As reported in today's Barnsley Chronicle, following the twentieth anniversary of the first National Lottery draw, Michael has backed new plans which would force operator Camelot to reveal how many tickets are being bought in each part of the country.
There are fears that people in less well-off towns and cities are buying more tickets but getting handed far fewer grants. Studies have shown that some parts of Britain are missing out on millions of pounds of funding with former industrial areas like Barnsley East only receiving the equivalent of £86 per ahead or just 21 per cent of the national average.
The latest stats show that out of all 650 constituencies, Barnsley East has received only £42,406 from the Lottery this year – meaning it ranks fourth bottom out of all other constituencies. Closer analysis of the stats also reveals that between 2010-2014, Barnsley East received £2,334,887 placing it 46th out of 54 in the region and 547th overall.
Michael has backed plans to end the secrecy over Lottery tickets which would reveal whether ticket buyers and the places they live are getting a fair share of cash back. Shadow Culture Secretary Harriet Harman has announced that unless Camelot comes clean about their sales figures on a voluntary basis they will make it a contractual obligation when the deal comes up for renewal.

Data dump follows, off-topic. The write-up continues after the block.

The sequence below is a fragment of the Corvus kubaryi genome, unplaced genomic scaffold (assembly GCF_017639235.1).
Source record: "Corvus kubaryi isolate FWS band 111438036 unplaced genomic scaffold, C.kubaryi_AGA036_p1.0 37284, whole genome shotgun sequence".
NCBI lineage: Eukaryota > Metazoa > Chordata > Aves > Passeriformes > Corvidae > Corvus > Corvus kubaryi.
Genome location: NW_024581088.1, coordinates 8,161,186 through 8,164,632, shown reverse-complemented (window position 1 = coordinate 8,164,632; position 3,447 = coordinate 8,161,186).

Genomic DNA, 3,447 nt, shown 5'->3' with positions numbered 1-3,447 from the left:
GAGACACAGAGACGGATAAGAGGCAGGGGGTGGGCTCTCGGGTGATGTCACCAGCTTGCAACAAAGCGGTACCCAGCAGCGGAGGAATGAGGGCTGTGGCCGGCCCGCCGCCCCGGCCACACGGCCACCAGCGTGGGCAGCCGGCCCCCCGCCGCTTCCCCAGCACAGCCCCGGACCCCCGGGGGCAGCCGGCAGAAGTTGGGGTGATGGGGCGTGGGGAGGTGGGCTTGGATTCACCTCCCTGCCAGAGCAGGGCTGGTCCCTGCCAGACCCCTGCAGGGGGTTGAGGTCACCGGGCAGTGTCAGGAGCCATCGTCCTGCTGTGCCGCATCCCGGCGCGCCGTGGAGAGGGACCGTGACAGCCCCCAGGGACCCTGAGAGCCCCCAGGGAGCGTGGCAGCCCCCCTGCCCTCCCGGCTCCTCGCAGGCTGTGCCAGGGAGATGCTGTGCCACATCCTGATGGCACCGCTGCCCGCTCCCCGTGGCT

Commenting, Michael said, “I have raised concerns about this issue before and Camelot has failed to listen. Lottery grants for Barnsley East have dropped drastically from £808,316 in 2010 to a meagre £42,406 this year. It is incredibly important that lottery grants are available and distributed fairly.
We must have transparency. It’s not good enough just showing us how much money we get – although in Barnsley East it’s clearly not as much as most other parts of the country. We need to see exactly where the cash is being spent on tickets in the first place to see if there’s a gap and if Camelot won’t act we will.”